The term “Opportunity Zone” is a new term in accounting and finance. Yet, it should not be strange to accounting and finance professionals. This term was created when the Tax Cut and Jobs Act was enacted on December 27, 2017 under Trump’s Administration. According to the IRS, this Tax Cut and Job Act was created for economically-distressed communities within the US. It was a recent policy and it covered part of 18 states in the US and only designated at April 9, 2018. By June 2018, it covered every states and territories in the US.
Under this Act, new investments invested in low income communities under certain conditions may be eligible for preferential tax treatment. In another word, if investors invest in these locations, their capital gain from these investments can receive a tax cut. It is a way to encourage businesses and investors to invest in economically distressed parts of the country.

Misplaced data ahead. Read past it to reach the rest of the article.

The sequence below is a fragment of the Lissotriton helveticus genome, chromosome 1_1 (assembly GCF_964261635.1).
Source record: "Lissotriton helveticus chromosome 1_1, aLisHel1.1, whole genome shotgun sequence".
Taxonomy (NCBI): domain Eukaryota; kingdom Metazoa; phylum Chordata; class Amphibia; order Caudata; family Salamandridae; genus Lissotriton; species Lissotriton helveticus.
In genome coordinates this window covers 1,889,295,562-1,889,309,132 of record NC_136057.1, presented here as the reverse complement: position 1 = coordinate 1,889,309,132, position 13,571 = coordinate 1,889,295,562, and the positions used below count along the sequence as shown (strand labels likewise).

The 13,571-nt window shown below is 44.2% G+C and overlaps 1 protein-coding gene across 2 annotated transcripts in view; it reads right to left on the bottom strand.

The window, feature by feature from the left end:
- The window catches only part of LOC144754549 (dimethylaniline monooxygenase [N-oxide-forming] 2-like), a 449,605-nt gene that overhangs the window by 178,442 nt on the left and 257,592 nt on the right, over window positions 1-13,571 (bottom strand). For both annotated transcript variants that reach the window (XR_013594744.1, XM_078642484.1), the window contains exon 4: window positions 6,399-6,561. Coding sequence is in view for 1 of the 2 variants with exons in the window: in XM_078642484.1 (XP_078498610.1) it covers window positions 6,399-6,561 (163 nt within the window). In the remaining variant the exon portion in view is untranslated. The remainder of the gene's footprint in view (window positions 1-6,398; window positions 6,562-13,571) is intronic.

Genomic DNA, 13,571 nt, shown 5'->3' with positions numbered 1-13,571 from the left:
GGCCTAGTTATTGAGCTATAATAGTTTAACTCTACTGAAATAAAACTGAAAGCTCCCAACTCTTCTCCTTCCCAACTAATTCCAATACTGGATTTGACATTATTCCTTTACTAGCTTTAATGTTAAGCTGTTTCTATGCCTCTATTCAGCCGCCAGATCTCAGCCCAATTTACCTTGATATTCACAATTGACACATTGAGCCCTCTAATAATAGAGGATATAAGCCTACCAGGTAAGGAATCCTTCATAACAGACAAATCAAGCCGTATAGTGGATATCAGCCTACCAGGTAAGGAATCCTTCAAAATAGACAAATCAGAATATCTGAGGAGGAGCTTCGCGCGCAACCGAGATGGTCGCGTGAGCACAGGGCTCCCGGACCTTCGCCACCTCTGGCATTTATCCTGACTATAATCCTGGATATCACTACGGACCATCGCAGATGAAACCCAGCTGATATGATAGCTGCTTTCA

By June 14, 2018, there are 8,762 opportunity zones across the US. Most of them are low income communities and only 198 few are eligible non low income community contiguous. Low income communities are where:
- the tract has higher than 20% of poverty rate
- having less than 2000 people and within an empowerment zone and contiguous with other low income community
- the median family income is below the threshold of the metropolitan area wherever the tract is located at.
Investments in such tracts may guarantee tax cut, but the returns of the investments vary. They will still depend on the market, demand, operation… and many economic factors, just like any other investments.